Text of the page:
U.S. SECURITIES AND EXCHANGE COMMISSION
Litigation Release No. 18794 / July 26, 2004
Securities and Exchange Commission v. David M. Willey and Joy S. Willey, Civil Action No. 1:04-CV-01243, (D.D.C., filed July 26, 2004).
SEC Files Insider Trading Case Against Former Capital One CFO David M. Willey
The Securities and Exchange Commission today filed a complaint in the United States District Court for the District of Columbia alleging David M. Willey of Great Falls, Virginia, former Chief Financial Officer of Capital One Financial Corporation, engaged in insider trading in the securities of Capital One. According to the complaint, the examiner in charge of the Federal Reserve Board of Governors' examination of Capital One advised Willey that the Fed was likely to downgrade Capital One's supervisory assessment, and that such a downgrade would result in some form of supervisory action. Without informing other members of senior management or the Capital One Board of Directors of this material information, Willey engaged in a series of transactions in Capital One stock in May 2002 and obtained profits in stock and cash through his fraudulent trading valued at several million dollars.
More specifically, the Commission's complaint alleges that on April 18, 2002, Willey met one-on-one with the examiner in charge of the Fed's then ongoing review of Capital One. During their one-on-one meeting, the examiner told Willey that the Fed was likely to downgrade the bank's supervisory assessment and that such a downgrade was likely to result in a supervisory action, including a possible Memorandum of Understanding (MOU). Willey did not provide Capital One senior management or board of directors with this critical adverse information. Instead, on May 9 and 13, 2002, Willey exercised over 147,000 of his Capital One stock options through a series of stock swaps and cashless exercises, selling a significant number of Capital One shares on the market and earning Willey proceeds in stock and cash worth several million dollars.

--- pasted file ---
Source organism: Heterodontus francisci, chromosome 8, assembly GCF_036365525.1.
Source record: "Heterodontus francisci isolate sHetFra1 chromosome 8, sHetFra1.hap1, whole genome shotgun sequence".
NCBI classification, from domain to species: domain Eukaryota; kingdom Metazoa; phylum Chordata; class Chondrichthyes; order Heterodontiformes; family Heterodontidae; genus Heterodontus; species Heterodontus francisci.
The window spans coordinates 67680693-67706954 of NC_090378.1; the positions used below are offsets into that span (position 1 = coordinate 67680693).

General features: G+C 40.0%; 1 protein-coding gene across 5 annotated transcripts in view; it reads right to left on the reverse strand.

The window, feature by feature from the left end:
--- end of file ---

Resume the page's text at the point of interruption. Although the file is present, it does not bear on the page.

Subsequently, on May 13, 2002, representatives of the Fed informed other senior management at Capital One of the likely downgrade and supervisory action. Upon learning this information, Capital One's General Counsel placed an immediate ban on all senior management from trading in Capital One securities. Willey, however, had already completed his transactions. The Fed finalized its supervisory assessment of Capital One in July 2002, determining that it would require an MOU as its supervisory action. On July 16, 2002, after the market closed, Capital One issued a press release announcing the MOU. Capital One's stock price plummeted 40% after the disclosure.
In addition, the Commission's complaint alleges that Willey filed a Form 4 disclosure statement with the Commission that failed to report two of his May 2002 options exercises totaling 46,800 shares.
The Commission is seeking a permanent injunction, disgorgement with prejudgment interest, an officer/director bar, and a civil penalty against David M. Willey for violating Sections 10(b) and 16(a) of the Securities Exchange Act of 1934 and Rules 10b-5 and 16a-3 thereunder. The Commission's complaint also alleges that Willey's wife, Joy S. Willey, is unjustly enriched because some of the insider trading proceeds are in her possession. Accordingly, the Commission is suing her as a Relief Defendant to recover this unjust enrichment. The Commission thanks the Federal Reserve Board of Governors for its assistance in this matter.